Popular Muzzleloading Bullets, Ballistic Coefficients and What They Mean

By Randy Wakeman

It should surprise no one that there is very little difference in the flight characteristics of most .45 caliber projectiles of the same shape and weight, because there isn't much and never has been. Without exception, 300 grain class bullets are better terminal performers than their 250 grain counterparts. Doc White has gone as far as suggesting that under 300 grain bullets should be voluntarily banned in privately owned hunting areas.

In general, 250 grain jacketed hollow point bullets are best avoided, although at relatively low velocities the 250 grain Hornady XTP is a proven performer, if you don't hit heavy bones. Barnes all-copper bullets have essentially no velocity limitation when it comes to muzzleloaders, so if you can't break the 250 grain malady for some reason, the Barnes T-EZ 250 is a good choice.

Assuming a 2000 fps launch velocity, the 300 grain #4500 Hornady Hollow Point has a +/- 3 inch Maximum Point Blank Range (MPBR) of 184 yards. At 2100 fps MV, the MPBR is 193 yards. At the same 2000 fps MV, a Barnes Original 300 grain Semi-Spitzer Soft Point has a MPBR of 194 yards and at 2100 fps, 202 yards. You thus gain about 10 yards of maximum range by using the ballistically more efficient and heavier semi-spitzer (pointed) bullet, at the price of increased recoil.

Debates about ballistic coefficients, as you can see, are largely pointless, as all the noise is about a lousy 10 yards of MPBR with a 2000 fps load. Either load is a more than sufficient 200 yard load, if you know your trajectory and windage.

The only bullet that qualifies as a significantly longer range projectile is the Parker Match Hunter. At 2000 fps, its MPBR is 198 yards; at 2100 fps, 208 yards.

The primary benefit isn't less drop, it is less wind drift. Our 2000 fps, 300 grain Hornady #4500 HP bullet has 11.74 inches of drift at 200 yards in a 10 MPH cross-wind. Under the same conditions, the Parker 300 grain Match Hunter has only 5.94 inches of wind deflection at 200 yards.

Fail to compensate for a 10 mph crosswind at 200 yards with the Hornady 4500 and it is highly probable you will have a bad hit, despite a perfect vertical hold. With a Parker Match Hunter, it is likely you can just go pick-up your deer.

Obviously, we can improve those figures a bit with even higher launch velocities, contingent on how much additional hearing damage and recoil abuse you want to inflict upon yourself. There is a reason no one in their right mind hunts whitetail with a .458 Win. Mag. rifle and it isn't because a .458 won't kill a deer.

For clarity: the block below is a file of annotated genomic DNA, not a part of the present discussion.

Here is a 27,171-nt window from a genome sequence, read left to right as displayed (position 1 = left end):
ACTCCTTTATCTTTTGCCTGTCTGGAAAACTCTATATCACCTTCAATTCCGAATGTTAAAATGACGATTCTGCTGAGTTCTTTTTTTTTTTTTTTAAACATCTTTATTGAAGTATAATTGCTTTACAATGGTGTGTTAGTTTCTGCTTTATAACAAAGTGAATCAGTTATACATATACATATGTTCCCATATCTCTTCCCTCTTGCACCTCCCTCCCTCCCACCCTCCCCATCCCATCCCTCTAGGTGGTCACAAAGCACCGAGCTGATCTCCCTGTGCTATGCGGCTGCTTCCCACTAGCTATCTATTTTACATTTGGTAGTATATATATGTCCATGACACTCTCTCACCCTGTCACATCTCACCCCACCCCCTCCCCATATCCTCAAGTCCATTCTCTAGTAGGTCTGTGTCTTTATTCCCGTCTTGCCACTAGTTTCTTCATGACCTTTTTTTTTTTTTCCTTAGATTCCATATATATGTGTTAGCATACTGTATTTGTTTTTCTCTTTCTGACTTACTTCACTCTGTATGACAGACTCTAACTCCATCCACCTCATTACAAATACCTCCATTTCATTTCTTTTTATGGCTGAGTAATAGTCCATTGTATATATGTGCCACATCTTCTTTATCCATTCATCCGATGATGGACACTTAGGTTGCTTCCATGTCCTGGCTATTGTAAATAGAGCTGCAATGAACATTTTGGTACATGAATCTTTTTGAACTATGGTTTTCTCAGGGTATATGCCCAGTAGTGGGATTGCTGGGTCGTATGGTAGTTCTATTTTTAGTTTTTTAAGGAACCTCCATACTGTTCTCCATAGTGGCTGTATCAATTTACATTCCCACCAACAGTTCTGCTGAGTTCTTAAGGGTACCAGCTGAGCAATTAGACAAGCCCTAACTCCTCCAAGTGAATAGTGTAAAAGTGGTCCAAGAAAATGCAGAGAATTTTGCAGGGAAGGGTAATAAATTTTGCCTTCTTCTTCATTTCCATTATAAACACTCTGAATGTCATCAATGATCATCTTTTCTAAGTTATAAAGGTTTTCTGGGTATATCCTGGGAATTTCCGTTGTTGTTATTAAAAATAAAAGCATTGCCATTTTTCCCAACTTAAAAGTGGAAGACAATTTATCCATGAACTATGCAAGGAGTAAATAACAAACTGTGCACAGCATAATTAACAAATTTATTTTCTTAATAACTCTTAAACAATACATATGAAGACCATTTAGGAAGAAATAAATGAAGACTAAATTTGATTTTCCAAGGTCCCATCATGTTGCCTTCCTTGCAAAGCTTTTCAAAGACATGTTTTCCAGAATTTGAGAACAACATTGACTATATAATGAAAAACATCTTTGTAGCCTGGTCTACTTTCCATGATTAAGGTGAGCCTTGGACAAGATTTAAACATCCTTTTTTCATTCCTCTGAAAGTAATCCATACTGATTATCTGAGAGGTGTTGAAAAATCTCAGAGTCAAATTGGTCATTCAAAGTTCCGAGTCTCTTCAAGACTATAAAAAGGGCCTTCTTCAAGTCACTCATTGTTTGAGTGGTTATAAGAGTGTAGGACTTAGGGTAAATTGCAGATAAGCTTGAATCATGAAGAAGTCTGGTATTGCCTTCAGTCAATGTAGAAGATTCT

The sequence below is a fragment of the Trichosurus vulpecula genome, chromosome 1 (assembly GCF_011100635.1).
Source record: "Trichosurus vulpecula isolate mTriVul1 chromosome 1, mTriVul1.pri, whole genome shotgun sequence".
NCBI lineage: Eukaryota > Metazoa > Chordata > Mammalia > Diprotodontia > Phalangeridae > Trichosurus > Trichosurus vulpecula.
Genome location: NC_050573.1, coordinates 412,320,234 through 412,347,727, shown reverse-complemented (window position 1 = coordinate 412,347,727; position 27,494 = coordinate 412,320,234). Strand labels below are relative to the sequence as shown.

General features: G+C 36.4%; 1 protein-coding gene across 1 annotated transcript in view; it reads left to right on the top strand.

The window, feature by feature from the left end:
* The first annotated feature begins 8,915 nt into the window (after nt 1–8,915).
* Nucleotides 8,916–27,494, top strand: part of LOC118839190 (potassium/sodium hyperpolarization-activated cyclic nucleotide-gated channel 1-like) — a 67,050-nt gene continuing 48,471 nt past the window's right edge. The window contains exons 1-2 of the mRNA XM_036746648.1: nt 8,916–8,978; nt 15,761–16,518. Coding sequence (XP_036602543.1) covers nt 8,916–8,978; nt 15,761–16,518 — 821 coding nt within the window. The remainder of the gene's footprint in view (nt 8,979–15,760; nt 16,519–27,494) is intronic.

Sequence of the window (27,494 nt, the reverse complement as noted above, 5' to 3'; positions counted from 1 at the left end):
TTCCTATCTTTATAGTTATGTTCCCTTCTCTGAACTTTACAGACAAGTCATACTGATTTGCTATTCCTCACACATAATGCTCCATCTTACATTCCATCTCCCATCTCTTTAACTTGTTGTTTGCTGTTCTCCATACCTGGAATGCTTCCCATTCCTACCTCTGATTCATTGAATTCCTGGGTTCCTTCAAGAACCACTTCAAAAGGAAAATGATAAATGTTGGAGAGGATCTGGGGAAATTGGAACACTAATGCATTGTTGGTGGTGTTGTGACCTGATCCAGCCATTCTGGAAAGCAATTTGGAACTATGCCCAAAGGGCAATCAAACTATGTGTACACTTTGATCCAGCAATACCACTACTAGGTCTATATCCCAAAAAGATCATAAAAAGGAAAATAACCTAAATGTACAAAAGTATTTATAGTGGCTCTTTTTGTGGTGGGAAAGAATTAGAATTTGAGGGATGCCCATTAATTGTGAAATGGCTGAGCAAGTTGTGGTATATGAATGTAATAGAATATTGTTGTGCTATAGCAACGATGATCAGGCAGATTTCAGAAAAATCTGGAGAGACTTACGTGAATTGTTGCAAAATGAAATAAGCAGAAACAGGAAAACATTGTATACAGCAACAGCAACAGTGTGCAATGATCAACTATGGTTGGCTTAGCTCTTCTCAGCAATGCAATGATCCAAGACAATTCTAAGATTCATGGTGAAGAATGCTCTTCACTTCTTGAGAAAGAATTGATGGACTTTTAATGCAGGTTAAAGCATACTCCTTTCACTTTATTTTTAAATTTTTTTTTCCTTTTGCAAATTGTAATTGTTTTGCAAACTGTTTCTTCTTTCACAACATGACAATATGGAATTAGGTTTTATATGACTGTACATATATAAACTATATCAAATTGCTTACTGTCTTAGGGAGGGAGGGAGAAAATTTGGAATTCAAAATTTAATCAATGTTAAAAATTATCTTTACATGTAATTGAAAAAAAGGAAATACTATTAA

Muzzleloading Bullet Ballistic Coefficients

  • Hornady 250 grain .452 XTP: BC .146
  • Hornady 300 grain .452 XTP: BC .180
  • Hornady 250 grain .452 SST: BC .210
  • Hornady .458 #4500 300 grain Hollow Point: BC .197
  • Parker Ballistic Extreme .451 275 grain: BC .230
  • Parker Ballistic Extreme .451 300 grain: BC .260
  • Barnes XPB 275 grain: BC .210
  • Barnes Original 300 grain Semi-Spitzer: BC .291
  • Parker Match Hunter 300 grain: BC .370

Notes on Bullet Wounding Performance

  1. Powerbelts, particularly the lighter weight versions, are the worst. They are also inexplicably popular.

  2. The 250 and 300 grain Hornady XTPs are generally good on deer, so long as you do not exceed their velocity design parameters, and the 300 grain XTP is substantially better.

  3. The Hornady SST (T/C Shockwave) is the most miserable-performing bullet I've seen when used at high velocities. It is too fragile for a high performance muzzleloading application and an advance to the rear compared to the XTP. It was so bad that T/C tried marketing a "Bonded Shockwave" for a time, but those had accuracy issues.

  4. The Parker 300 grain Ballistic Extreme has been impressive so far, making two holes in deer. It is better choice than the 250 if impact velocity is significant. The 275 grain, predictably, strikes the middle ground.

  5. The Barnes XPB 275 did a fine job in South Africa for me on warthog and kudu. It needs to hit at 1600 fps, or higher, for the requisite 90 degree petal opening. I used it by necessity, as the 300 grain Barnes Semi-Spitzer was not available at the time of that hunt.

  6. Barnes T-EZ 290: the same outstanding performance as I've enjoyed for years with the classic 300 grain MZ-Expander, it just flies better. Three of the last four Minnesota black bears were taken with the Barnes T-EZ 290. The fourth was taken with the Barnes Original 300 grain SS-SP.

  7. The Barnes .458, 300 grain Semi-Spitzer Soft Point is a truly tough bullet, with generally superb accuracy and a better BC than most .45s. I've never recovered one, as it has always made two holes. However, Amanda did recover hers, along with her first bear.

  8. The Parker 300 grain Match Hunter is the best-flying 45 caliber bullet ever offered to the muzzleloading enthusiast. However, I have not been able to get it to group at moderate velocities in 1:28 rate of twist barrels. It shoots lights-out in the Savage 10ML-II (1:24) and the Remington Model 700 Ultimate (1:26) and is handily the pick of the litter for those two rifles at present, followed by the Barnes Original.

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Copyright 2014 by Randy Wakeman. All rights reserved.